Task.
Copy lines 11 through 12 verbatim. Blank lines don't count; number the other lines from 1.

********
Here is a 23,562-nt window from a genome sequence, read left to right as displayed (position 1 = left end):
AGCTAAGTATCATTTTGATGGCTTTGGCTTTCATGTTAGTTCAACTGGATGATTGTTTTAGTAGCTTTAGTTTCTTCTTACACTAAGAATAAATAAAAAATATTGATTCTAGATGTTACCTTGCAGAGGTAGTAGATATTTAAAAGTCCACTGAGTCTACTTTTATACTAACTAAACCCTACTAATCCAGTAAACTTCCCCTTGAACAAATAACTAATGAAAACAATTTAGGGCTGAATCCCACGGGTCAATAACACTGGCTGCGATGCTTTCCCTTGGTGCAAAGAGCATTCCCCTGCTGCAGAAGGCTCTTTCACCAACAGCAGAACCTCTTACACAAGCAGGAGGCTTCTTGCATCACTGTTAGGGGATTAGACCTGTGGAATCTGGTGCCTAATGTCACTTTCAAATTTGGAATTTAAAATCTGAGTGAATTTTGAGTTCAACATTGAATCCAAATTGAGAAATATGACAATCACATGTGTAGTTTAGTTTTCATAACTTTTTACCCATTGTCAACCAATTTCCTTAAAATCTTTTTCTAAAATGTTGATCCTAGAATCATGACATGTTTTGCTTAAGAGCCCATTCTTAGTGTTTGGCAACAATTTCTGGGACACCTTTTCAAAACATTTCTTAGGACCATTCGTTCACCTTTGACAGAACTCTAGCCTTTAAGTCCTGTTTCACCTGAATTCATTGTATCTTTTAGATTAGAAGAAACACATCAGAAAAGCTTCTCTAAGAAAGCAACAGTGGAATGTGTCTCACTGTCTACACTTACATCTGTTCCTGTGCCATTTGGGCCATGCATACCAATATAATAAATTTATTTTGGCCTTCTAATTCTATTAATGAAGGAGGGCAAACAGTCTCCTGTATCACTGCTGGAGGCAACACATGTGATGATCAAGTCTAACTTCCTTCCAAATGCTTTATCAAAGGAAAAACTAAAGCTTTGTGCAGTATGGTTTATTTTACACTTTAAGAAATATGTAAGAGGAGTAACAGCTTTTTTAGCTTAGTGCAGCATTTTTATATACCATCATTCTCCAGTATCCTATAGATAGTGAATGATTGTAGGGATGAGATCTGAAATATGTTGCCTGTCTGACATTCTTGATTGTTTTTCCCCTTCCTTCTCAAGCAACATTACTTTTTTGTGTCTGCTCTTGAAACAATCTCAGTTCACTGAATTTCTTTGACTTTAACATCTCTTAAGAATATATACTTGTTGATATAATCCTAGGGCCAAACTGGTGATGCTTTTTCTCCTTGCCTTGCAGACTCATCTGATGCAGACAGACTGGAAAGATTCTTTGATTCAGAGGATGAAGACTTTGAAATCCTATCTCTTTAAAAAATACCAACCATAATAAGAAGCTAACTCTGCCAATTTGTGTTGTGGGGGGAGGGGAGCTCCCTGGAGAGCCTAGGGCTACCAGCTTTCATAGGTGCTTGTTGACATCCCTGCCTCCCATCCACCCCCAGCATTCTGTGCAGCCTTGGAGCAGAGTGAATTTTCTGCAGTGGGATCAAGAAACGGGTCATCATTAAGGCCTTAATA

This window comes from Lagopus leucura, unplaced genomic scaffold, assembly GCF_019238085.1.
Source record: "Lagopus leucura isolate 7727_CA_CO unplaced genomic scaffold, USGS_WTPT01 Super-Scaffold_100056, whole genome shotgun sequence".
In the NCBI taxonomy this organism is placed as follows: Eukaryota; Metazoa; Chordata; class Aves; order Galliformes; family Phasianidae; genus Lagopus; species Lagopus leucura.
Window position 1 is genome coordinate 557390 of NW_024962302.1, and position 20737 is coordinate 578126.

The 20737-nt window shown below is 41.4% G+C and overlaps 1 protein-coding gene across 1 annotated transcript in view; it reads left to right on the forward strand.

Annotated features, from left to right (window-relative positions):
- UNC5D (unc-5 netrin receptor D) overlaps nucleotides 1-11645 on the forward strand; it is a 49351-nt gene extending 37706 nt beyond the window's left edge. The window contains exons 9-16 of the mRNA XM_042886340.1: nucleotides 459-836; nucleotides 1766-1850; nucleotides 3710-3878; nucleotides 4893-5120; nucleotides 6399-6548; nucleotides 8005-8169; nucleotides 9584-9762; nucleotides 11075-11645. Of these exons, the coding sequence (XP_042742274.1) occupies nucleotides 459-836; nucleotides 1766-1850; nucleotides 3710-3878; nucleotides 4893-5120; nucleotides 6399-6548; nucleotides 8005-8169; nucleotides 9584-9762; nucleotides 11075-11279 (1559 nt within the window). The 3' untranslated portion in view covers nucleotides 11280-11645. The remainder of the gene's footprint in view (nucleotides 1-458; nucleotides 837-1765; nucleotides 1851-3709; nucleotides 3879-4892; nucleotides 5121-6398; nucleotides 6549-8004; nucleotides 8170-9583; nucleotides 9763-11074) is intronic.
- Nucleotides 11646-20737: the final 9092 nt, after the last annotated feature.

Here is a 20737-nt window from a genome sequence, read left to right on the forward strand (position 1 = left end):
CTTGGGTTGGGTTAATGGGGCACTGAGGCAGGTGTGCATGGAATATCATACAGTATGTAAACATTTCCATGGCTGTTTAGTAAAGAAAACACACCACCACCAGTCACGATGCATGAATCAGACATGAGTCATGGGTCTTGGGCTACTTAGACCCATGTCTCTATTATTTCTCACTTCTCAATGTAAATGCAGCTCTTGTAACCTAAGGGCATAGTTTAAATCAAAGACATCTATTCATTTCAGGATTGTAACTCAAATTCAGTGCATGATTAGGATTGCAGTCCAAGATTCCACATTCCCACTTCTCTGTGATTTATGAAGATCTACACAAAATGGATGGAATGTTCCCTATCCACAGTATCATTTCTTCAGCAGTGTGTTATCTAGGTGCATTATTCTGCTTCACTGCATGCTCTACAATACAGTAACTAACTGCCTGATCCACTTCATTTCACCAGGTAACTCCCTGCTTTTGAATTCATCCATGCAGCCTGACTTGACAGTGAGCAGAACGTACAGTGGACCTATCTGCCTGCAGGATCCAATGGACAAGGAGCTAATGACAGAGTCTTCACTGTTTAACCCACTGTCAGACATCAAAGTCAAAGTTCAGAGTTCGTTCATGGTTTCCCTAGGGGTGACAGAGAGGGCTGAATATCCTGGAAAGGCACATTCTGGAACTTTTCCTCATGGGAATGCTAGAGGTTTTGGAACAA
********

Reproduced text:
Here is a 20737-nt window from a genome sequence, read left to right on the forward strand (position 1 = left end):
CTTGGGTTGGGTTAATGGGGCACTGAGGCAGGTGTGCATGGAATATCATACAGTATGTAAACATTTCCATGGCTGTTTAGTAAAGAAAACACACCACCACCAGTCACGATGCATGAATCAGACATGAGTCATGGGTCTTGGGCTACTTAGACCCATGTCTCTATTATTTCTCACTTCTCAATGTAAATGCAGCTCTTGTAACCTAAGGGCATAGTTTAAATCAAAGACATCTATTCATTTCAGGATTGTAACTCAAATTCAGTGCATGATTAGGATTGCAGTCCAAGATTCCACATTCCCACTTCTCTGTGATTTATGAAGATCTACACAAAATGGATGGAATGTTCCCTATCCACAGTATCATTTCTTCAGCAGTGTGTTATCTAGGTGCATTATTCTGCTTCACTGCATGCTCTACAATACAGTAACTAACTGCCTGATCCACTTCATTTCACCAGGTAACTCCCTGCTTTTGAATTCATCCATGCAGCCTGACTTGACAGTGAGCAGAACGTACAGTGGACCTATCTGCCTGCAGGATCCAATGGACAAGGAGCTAATGACAGAGTCTTCACTGTTTAACCCACTGTCAGACATCAAAGTCAAAGTTCAGAGTTCGTTCATGGTTTCCCTAGGGGTGACAGAGAGGGCTGAATATCCTGGAAAGGCACATTCTGGAACTTTTCCTCATGGGAATGCTAGAGGTTTTGGAACAA